The Total Energy Summer School, or TESS, was held in Fontainebleau near Paris from July 10 to 13, 2016. Its novel format brought together professors and students in a creativity and brainstorming fest that tackled the future of energy.
Learn more about TESS from its developer, Andrew Hogg.
Some 84 students from 33 countries, selected from nearly 6,800 applicants, met with 40 renowned university professors and Total partner chairs, plus over 75 Total and industry experts — the International Energy Agency (IEA), UNESCO, MIT, the IFP School and many others — for four days of plenary sessions and hands-on exercises.
Andrew Hogg is one of those citizens of the world who work, travel and reside in many countries, wherever their international careers take them. For the last year and a half, this Irish-Argentine, who speaks impeccable French, has served as Total's Director of Education. His primary mission is to plan and develop Total's education policy. It's a subject he knows well, not least because he earned a PhD in geology and petroleum geology at the University of Aberdeen in Scotland with the help of a Total sponsorship.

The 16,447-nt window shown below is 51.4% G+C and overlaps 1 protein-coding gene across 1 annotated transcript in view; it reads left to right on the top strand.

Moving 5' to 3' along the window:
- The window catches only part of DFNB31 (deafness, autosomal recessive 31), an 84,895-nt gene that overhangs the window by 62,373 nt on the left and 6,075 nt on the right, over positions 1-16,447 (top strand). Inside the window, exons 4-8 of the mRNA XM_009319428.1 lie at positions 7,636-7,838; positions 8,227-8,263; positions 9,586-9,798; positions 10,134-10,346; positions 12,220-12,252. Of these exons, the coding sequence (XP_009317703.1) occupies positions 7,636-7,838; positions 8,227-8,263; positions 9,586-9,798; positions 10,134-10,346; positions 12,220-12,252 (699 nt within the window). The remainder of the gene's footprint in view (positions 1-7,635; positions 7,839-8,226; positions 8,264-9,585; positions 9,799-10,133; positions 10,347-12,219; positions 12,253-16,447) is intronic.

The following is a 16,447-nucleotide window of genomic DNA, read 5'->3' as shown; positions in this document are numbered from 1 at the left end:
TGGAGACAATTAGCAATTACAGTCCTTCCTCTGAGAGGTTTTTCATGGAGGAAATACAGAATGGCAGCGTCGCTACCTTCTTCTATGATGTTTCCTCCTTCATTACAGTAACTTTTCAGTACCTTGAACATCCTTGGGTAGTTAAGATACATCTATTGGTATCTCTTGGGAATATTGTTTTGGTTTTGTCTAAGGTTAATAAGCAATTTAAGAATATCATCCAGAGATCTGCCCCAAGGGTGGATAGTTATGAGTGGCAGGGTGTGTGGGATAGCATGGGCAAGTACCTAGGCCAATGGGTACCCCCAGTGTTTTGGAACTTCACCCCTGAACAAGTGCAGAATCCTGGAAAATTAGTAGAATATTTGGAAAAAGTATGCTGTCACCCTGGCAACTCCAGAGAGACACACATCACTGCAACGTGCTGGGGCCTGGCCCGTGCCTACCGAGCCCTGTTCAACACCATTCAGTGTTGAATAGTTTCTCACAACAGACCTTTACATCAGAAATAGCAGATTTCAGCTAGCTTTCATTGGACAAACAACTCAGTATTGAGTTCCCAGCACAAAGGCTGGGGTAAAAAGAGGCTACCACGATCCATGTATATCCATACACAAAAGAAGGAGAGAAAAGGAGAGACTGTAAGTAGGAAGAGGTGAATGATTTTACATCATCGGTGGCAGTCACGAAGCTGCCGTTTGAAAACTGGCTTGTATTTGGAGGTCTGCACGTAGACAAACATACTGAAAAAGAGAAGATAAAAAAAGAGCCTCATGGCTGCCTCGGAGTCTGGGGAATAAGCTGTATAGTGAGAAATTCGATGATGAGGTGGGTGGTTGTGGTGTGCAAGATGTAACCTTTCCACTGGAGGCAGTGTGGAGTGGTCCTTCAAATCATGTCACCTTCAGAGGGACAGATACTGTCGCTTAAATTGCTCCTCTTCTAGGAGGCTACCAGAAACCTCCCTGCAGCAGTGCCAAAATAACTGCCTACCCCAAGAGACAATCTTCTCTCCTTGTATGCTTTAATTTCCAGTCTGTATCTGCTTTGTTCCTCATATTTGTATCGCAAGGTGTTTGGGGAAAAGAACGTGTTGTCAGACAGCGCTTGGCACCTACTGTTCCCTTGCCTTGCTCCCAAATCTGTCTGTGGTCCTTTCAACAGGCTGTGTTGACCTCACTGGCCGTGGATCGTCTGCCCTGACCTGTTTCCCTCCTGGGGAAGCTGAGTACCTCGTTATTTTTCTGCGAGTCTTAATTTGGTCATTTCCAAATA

Dr. Hogg revisits TESS's highlights.
This year you introduced a new TESS format. How and why?
Andrew Hogg: Yes, it's a first in this format. For around 10 years now, an annual Total Summer School has been dedicated solely to students and a Total Energy Education Seminar to professors. After skipping a year in 2015, we decided to merge the two to create a single event, the Total Energy Summer School.
It was more enriching and more authentic to bring both groups together. Just like in the real world! We thought that the generational connection was important. And we were right. This year's TESS stressed participation and collaboration. A real knowledge community was created, through discussions at every level: cultural, international, generational and field-specific.
The format proved a winner and we plan to strengthen the concept.